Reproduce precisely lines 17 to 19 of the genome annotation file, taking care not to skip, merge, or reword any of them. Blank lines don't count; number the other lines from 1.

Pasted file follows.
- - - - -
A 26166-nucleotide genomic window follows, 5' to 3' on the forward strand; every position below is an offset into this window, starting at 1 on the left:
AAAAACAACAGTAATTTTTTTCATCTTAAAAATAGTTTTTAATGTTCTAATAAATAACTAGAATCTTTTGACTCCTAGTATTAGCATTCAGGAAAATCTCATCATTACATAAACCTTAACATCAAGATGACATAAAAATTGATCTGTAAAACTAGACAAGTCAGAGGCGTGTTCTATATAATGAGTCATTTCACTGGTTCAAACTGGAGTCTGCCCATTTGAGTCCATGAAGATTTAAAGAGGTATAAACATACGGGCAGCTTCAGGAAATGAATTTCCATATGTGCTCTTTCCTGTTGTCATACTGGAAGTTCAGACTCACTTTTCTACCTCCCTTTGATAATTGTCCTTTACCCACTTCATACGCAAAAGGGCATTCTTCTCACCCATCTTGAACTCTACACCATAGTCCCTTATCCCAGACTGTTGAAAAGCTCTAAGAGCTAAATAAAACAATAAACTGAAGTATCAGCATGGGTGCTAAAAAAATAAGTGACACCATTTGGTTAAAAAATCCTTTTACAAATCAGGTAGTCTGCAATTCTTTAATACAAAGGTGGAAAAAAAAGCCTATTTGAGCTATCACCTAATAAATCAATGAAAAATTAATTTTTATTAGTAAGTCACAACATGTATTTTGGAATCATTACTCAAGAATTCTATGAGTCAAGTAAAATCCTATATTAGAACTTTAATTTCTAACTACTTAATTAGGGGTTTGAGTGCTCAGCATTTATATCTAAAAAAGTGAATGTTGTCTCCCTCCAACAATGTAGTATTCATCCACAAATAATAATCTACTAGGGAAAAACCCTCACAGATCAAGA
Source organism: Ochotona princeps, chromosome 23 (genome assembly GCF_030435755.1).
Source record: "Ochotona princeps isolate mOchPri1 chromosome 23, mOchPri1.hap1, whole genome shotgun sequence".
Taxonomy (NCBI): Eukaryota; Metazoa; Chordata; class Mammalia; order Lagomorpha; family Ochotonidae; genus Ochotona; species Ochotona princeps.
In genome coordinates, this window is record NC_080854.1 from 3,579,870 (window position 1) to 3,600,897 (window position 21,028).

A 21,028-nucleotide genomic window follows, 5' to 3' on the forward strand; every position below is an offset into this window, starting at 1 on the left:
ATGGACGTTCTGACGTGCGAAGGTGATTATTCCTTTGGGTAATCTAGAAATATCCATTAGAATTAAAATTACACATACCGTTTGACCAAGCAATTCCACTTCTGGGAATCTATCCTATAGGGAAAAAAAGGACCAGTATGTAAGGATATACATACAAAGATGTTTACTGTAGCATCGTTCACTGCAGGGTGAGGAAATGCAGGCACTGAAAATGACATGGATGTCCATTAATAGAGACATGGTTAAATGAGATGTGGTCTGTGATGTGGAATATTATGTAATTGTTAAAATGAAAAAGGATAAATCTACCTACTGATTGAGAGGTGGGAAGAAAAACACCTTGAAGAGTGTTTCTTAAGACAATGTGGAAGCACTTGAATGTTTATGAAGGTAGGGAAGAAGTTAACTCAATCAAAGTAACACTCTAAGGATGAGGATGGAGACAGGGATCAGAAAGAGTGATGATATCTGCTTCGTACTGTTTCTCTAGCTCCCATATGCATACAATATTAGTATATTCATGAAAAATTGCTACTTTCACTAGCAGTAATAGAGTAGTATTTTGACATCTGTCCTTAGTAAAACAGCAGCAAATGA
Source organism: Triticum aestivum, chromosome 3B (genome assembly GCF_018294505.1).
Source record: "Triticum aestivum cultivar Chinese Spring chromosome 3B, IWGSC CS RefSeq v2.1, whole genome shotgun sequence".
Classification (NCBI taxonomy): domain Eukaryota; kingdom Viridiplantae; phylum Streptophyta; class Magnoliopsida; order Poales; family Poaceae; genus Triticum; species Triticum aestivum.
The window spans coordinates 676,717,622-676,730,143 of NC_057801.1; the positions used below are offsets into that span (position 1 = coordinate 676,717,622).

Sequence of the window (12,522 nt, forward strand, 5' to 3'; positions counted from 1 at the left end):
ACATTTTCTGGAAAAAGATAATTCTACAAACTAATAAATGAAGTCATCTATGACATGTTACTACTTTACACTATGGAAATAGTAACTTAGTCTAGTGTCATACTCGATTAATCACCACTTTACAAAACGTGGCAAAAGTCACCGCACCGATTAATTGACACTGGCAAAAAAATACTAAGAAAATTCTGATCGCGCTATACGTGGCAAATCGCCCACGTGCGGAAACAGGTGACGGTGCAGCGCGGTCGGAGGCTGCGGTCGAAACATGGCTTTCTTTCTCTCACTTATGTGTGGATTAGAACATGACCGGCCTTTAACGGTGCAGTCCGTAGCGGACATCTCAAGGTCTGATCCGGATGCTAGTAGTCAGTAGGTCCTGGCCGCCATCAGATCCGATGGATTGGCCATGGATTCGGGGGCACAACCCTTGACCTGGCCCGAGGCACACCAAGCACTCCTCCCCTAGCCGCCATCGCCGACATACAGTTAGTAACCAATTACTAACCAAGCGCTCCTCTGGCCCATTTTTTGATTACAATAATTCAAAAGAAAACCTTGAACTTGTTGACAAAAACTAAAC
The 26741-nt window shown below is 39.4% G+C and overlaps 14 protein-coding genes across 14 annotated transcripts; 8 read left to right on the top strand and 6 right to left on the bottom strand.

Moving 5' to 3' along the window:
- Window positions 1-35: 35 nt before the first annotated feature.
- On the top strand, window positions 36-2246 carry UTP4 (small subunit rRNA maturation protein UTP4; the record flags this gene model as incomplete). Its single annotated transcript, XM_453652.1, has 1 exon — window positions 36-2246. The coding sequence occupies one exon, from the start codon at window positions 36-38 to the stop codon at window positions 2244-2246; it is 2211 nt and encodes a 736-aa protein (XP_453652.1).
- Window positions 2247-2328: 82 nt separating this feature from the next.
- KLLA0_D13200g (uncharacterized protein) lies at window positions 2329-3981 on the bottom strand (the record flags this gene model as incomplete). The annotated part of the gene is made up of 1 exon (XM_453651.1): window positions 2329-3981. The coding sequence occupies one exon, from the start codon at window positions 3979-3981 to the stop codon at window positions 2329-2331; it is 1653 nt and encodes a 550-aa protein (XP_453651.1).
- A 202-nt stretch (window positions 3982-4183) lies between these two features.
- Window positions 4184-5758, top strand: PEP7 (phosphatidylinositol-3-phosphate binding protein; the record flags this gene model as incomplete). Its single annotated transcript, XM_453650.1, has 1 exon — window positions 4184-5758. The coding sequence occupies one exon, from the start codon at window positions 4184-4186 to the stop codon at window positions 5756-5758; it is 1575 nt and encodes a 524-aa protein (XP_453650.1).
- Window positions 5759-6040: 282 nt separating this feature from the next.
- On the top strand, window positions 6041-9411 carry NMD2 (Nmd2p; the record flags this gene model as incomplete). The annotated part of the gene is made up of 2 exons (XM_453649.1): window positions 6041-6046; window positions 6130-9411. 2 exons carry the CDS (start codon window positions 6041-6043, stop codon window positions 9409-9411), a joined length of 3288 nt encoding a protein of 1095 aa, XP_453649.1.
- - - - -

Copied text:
- Window positions 1-35: 35 nt before the first annotated feature.
- On the top strand, window positions 36-2246 carry UTP4 (small subunit rRNA maturation protein UTP4; the record flags this gene model as incomplete). Its single annotated transcript, XM_453652.1, has 1 exon — window positions 36-2246. The coding sequence occupies one exon, from the start codon at window positions 36-38 to the stop codon at window positions 2244-2246; it is 2211 nt and encodes a 736-aa protein (XP_453652.1).
- Window positions 2247-2328: 82 nt separating this feature from the next.